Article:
The New York State Department of Health (NYSDOH) published a new memo outlining two COVID-19 oral antiviral therapies that have received Emergency Use Authorization from the U.S. Food and Drug Administration (FDA) are in short supply.
NYSDOH said the newly authorized oral antiviral treatments, including Paxlovid (Pfizer) and molnupiravir (Merck), are in "limited supply will require providers to prioritize treatment for patients at highest risk for severe COVID-19 until more product becomes available."
The department prioritizes those who are severely immunocompromised or have at least one risk factor for severe illness can receive oral antiviral treatments. Besides some risk factors that include cancer, diabetes, dementia, and or other debilitating diseases, the NYSDOH list being non-white "should be considered a risk factor, as long-standing systemic health and social inequities have contributed to an increased risk of severe illness and death from Covid-19."
People on social media found the decision by NYSDOH to include "non-white race" as a risk factor is appalling. Here's what one Yale University professor said:
How is the race or ethnicity of a patient a legitimate criterion for the allocation of scarce clinical resources (like drugs or hospital beds) by a government entity in 2021 in the USA? And how could this even be constitutional? https://t.co/m6gRlnaEX2— Nicholas A. Christakis (@NAChristakis) December 31, 2021
"White people need not apply," NYPost columnist Karol Markowicz said, while Republican Party official and lawyer Harmeet Dhillon wrote, "This is illegal and should be enjoined."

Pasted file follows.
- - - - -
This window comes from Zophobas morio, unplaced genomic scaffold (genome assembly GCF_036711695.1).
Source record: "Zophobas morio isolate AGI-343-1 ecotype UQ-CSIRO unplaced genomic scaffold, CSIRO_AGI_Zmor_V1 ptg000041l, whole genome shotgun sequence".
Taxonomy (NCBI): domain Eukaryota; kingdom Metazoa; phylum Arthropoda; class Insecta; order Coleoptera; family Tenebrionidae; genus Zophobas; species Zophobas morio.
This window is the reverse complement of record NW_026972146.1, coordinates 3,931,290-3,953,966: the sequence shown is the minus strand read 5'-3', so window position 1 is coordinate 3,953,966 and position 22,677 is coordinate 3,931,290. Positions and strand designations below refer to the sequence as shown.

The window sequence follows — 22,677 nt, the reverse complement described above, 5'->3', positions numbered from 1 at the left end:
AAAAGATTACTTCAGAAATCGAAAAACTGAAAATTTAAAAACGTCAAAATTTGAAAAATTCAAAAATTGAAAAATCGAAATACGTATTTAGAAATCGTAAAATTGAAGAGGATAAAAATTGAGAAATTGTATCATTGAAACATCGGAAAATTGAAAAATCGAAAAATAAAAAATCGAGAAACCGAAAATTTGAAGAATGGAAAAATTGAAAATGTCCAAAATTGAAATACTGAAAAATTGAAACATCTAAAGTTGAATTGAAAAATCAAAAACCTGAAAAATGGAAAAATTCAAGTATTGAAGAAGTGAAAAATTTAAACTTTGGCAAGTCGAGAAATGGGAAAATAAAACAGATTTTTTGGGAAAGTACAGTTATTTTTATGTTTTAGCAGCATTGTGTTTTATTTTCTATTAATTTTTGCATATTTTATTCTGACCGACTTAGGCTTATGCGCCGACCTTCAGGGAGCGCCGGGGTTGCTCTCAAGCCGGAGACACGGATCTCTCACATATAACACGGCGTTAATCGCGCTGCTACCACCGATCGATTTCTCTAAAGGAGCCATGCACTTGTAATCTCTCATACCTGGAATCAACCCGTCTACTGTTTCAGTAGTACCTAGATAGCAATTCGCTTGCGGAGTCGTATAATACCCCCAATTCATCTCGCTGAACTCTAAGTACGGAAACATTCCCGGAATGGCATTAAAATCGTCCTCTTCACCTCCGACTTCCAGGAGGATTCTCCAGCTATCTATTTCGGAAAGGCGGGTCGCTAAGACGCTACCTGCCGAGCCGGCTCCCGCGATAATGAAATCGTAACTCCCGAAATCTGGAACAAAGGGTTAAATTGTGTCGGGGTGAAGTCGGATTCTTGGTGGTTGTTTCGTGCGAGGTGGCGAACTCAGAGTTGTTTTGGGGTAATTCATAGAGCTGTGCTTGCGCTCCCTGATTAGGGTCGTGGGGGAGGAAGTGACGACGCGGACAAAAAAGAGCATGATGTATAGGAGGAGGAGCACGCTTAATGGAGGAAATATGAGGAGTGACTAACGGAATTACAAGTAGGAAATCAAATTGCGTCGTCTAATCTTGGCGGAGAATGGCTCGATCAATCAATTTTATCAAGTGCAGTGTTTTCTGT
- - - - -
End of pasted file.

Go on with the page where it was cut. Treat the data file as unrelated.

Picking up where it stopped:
One person said, "This policy is blatant racism. It also may backfire on minority patients, in the same way that drugging them and putting them all on body-destroying ventilators (you know, to "help" them) got a lot of them killed in the early days of the pandemic for no good reason."
As Glenn Greenwald wrote earlier, the rationale for using race to determine who is and is not eligible for life-saving COVID treatments is dubious in the extreme, to put it generously.
The factors which the CDC cites immediately make clear how warped it is to prioritize some racial groups over others when it comes to access to life-saving COVID treatments. To begin with, the CDC notes that “people from some racial and ethnic minority groups are less likely to be vaccinated against COVID-19 than non-Hispanic White people.” Indeed, the most recent CDC data demonstrates that Black people and Hispanics are getting vaccinated at lower rates than White people, while Asians are getting vaccinated at higher rates than everyone. That data shows that for forty-two states surveyed, “58% percent of White people had received at least one COVID-19 vaccine dose, which was close to the rate for Hispanic people (56%) but higher than the rate for Black people (51%),” while “the overall vaccination rate across states for Asian people was higher compared to White people (77% vs. 58%).”